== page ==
The sales questions you email your leads should depend on where they are in the buyer’s journey. It may sound obvious to say that cold leads shouldn’t get the same questions as warm leads. But we feel compelled to mention it because there’s still the temptation within many sales teams out there to try and shorten the number of touchpoints needed for vetting leads and getting them to buy.
The pressure to do this can happen for a few reasons. Maybe Marketing and Sales are playing tug-of-war with their email messaging. Sales may be in charge of all prospecting, on top of managing their normal pipeline. Or there could simply be those within Marketing, Sales, and the C-Suite who want email automation to perform more like an order-taking service than a long-term strategy: send an email, get immediate buying interest from decision-makers. (While it’s not impossible for this last strategy to work some of the time, it’s highly unlikely to work most of the time — and it’s usually not sustainable.)
While prospecting functions may vary for your company, we’ll keep it simple by referring to all questions we discuss as sales questions in prospecting emails. With that in mind, let’s talk about good sales questions you can ask that are better at getting your leads to respond.
Navigational Sales Questions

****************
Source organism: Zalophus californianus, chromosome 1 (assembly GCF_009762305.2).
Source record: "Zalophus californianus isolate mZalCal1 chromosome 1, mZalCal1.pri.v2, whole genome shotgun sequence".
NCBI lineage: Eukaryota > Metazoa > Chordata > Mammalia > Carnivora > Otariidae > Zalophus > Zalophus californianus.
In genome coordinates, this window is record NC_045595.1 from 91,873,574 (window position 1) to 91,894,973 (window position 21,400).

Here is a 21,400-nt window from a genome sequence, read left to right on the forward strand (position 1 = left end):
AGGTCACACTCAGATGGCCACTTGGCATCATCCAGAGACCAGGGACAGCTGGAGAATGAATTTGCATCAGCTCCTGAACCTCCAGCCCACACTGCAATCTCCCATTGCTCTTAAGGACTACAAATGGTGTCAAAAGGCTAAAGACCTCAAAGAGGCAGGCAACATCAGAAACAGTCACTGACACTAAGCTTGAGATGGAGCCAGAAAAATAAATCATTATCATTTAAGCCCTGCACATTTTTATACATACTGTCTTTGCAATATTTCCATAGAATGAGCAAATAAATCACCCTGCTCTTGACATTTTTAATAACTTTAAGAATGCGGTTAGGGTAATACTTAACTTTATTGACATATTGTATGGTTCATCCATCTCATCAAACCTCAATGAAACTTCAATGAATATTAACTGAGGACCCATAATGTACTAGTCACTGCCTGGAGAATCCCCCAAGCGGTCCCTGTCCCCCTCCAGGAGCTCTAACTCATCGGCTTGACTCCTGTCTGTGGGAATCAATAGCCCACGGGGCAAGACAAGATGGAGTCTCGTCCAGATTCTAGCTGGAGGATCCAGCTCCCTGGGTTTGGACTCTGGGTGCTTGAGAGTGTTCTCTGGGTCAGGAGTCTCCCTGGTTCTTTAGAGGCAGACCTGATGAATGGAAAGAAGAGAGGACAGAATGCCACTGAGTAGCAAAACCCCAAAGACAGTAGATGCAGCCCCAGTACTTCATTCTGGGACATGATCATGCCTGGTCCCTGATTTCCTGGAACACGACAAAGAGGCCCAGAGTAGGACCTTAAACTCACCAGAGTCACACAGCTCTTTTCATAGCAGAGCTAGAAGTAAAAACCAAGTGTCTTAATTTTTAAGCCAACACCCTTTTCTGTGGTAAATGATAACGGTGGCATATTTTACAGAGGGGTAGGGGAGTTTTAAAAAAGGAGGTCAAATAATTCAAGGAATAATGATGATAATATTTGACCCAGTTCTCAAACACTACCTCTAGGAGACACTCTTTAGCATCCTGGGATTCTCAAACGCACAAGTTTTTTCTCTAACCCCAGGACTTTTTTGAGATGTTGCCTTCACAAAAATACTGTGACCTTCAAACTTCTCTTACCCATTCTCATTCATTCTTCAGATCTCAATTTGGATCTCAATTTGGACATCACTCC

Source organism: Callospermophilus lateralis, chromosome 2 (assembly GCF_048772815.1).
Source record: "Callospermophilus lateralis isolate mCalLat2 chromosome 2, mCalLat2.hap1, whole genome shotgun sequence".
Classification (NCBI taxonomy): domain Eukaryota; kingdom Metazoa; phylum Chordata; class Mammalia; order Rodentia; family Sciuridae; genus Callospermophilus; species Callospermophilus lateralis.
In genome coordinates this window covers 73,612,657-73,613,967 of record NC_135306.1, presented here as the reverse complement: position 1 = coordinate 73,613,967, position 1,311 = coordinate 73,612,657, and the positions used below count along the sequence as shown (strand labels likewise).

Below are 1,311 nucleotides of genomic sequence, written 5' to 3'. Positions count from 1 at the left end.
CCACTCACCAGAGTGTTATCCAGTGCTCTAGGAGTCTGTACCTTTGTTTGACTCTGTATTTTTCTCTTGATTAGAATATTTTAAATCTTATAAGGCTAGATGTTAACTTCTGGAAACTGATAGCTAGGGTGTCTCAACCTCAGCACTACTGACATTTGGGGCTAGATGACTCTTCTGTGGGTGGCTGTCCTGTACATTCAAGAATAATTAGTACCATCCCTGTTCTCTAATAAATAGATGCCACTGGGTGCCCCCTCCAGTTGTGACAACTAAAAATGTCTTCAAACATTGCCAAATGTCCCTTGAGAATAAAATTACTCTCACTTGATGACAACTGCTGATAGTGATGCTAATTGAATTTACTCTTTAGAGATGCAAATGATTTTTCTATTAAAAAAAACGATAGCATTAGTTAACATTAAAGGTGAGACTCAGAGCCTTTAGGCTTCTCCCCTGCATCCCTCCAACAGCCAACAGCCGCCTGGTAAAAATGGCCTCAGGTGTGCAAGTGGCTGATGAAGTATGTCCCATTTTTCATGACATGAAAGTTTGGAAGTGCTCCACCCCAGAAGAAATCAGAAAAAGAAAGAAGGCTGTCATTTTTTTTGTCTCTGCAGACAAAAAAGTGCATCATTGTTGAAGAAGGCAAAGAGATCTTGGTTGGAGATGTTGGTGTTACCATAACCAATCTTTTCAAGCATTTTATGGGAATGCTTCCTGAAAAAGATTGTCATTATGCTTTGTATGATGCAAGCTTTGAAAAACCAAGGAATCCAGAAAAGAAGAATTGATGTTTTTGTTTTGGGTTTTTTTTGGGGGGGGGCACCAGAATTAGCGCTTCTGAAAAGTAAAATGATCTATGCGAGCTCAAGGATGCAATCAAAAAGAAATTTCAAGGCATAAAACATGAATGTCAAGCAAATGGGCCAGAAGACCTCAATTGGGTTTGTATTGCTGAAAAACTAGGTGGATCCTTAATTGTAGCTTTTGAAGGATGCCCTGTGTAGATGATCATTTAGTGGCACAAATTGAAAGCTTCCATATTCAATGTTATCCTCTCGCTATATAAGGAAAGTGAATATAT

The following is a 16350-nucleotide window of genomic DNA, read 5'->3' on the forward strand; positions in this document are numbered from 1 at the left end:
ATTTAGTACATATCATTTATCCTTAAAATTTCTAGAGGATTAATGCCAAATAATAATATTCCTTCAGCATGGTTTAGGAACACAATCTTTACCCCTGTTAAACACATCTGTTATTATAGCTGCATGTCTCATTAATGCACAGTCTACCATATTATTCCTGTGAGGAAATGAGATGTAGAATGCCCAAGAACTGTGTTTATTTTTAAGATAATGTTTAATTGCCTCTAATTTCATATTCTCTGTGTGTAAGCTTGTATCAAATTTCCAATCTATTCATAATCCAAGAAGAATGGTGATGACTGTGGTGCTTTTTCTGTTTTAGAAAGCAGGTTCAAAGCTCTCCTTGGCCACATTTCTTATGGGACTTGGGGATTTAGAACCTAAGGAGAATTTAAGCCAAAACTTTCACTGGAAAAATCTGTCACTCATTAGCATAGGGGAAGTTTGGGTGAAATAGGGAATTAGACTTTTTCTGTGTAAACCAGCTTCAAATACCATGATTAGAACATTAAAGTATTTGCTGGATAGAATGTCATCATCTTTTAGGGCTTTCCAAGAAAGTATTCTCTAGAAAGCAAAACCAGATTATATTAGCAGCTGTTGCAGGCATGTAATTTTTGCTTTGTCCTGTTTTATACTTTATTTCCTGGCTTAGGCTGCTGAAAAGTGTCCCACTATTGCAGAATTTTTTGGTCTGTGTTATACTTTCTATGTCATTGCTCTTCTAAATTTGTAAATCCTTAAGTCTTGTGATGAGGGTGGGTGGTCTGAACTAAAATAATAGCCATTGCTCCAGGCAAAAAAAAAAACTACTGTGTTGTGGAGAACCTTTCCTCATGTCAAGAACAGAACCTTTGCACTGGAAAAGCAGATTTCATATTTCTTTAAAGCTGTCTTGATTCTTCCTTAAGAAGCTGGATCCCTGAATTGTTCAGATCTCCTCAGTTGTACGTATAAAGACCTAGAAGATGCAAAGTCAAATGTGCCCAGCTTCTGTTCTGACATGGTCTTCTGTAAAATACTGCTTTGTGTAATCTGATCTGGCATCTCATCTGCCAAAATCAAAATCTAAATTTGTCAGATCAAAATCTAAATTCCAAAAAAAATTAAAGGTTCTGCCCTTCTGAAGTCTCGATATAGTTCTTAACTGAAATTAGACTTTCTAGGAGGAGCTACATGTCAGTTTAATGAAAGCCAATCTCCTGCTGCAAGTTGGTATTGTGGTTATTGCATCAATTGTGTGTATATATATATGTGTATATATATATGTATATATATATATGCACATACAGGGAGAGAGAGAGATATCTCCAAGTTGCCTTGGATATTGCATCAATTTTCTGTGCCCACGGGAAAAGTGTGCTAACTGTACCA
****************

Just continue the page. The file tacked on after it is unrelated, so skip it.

First-touch emails to cold leads work better when they’re navigational. In other words, they ask who the best person is to talk to.
Why would you want to ask a lead if they’re really the right person? There are a few reasons.
First, while you may think that you know the appropriate job titles of the people you want to contact, the responsibilities under those titles can vary between businesses. You can’t assume that the Chief So-and-So at Company A will mirror the responsibilities of the same position at Company B.
Second, the means you use to obtain contact information for your leads may have outdated or inaccurate information. If you found them on a lead list, for instance, they may or may not still have the jobs they were listed under at the time the data was reported (if at all).
Third, most people are more likely to respond to emails from someone they’ve never heard of if that sender is asking them for help, rather than immediately trying to sell to them.
The key to asking the right sales question at this stage is to actually not ask for a sale at all. Instead, it’s about asking who the best person is to talk to about a service at the lead’s company that ties back to products or services that you offer.
Does that sound complicated? Here’s an example.